A cell is not at equilibrium and there is weak coupling between different redox pairs. This situation leads to the establishment of different redox potentials for coexisting redox pairs in the cell. If the fluxes of production and utilization of the reduced and oxidized forms of a redox pair, Ared and Aox and another Bred and Box, are much larger than their interconversion flux, Ared+Box<–>Aox+Bred then A and B can have very different redox potentials. As a result it is ill defined to ask about the overall redox potential of the cell as it will be different for different components within the cell. By way of contrast, the pH of the cell (or of some compartment in it) is much better defined since water serves as the universal medium that couples the different acid-base reactions and equilibrates what is known as the chemical potential of all species.

For a given redox pair in a given cell compartment the concentration ratio of the two forms prescribes the redox potential in a well-defined manner. Compounds that exchange electrons quickly will be in relative equilibrium and thus share a similar redox potential. To see how these ideas play out, it is thus most useful to consider a redox pair that partakes in many key cellular reactions and, as a result, is tightly related to the redox state of many compounds. Glutathione in the cytoplasm is such a compound as it takes part in the reduction and oxidation of the highly prevalent thiol bonds (those containing sulfur) in cysteine amino acids of many proteins. Glutathione is a tripeptide (composed of 3 amino acids), the central one a cysteine which can be in a reduced (GSH) or oxidized form where it forms a dimer with a cysteine from another glutathione molecule (denoted GSSG). The half reaction for glutathione is thus 2 x GSH <-> GSSG + 2e + 2H+. The other half reaction is often a sulfur bond that is “opened up” in a receptive protein thus being kept in the reduced form owing to the constant action of glutathione. Glutathione is also a dominant player in neutralizing reactive compounds that have a high tendency to snatch electrons and thus oxidize other molecules. Such compounds are made under oxidative stress as for example when the capacity of the electron transfer reactions of respiration or photosynthesis is reached. Collectively called ROS (reactive oxygen species) they can create havoc in the cell and are implicated in many processes of aging. The dual role of glutathione in keeping proteins folded properly and limiting ROS as well as its relatively high concentration and electron transfer reactivity make it the prime proxy for the redox state of the cell. The concentration of glutathione in the cell is ≈10mM (BNID 104679, 104704, 111464), making it the second most abundant metabolite in the cell (after glutamate) ensuring that it plays a dominant role as an electron donor in redox control of protein function. In other functions of cells there are other dominant electron pairs. In biosynthetic anabolic reactions the NADP+/NADPH pair and in breakdown catabolic reactions it is NAD+/NADH.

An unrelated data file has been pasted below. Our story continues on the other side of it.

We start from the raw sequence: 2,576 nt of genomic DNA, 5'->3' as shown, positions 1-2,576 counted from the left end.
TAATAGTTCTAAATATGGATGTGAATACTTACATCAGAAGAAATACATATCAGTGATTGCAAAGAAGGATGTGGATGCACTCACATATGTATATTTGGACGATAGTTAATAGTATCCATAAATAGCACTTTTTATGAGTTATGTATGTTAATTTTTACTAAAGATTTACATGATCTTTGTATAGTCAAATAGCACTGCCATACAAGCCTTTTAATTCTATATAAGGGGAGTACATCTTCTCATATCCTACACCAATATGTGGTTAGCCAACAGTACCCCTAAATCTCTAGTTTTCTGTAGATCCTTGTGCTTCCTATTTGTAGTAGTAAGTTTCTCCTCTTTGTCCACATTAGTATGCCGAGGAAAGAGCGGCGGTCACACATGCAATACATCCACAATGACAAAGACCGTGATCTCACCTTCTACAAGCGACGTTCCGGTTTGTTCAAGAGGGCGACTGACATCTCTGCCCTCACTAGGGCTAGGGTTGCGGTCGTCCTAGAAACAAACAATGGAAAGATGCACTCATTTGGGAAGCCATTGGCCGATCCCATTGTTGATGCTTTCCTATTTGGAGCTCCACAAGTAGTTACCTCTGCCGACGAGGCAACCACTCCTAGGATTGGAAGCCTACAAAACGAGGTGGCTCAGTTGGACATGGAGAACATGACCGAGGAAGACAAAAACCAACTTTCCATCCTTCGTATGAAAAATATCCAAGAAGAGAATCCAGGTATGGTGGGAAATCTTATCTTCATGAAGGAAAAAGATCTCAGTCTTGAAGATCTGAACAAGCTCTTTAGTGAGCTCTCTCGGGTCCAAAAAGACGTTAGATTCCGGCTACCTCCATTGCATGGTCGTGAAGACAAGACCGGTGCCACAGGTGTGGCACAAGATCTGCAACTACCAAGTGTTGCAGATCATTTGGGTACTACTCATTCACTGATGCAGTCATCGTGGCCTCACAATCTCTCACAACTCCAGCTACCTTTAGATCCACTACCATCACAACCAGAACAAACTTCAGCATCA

Figure 2: Imaging of subcellular redox potential of the glutathione pool in diatom algae in vivo. Fluorescence microscopy imaging of P. tricornutum cells expressing roGFP2 in various subcellular localizations. Fluorescence images at two excitation wavelengths (A, B), were divided to obtain ratiometric values (C). For calibration, ratiometric images are captured under strong oxidant (150 mM H2O2) (D) and reductant (1 mM DTT) (E) conditions. Dashed lines represent the cells’ outline, drawn based on the bright field images. (F) Steady-state redox potential of the glutathione pool, EGSH in mV, was calculated based on the Nernst equation using the oxidation level under given pH values for each organelle. Adapted from: S. Graff van Creveld et al., ISME J., 9:385, 2015.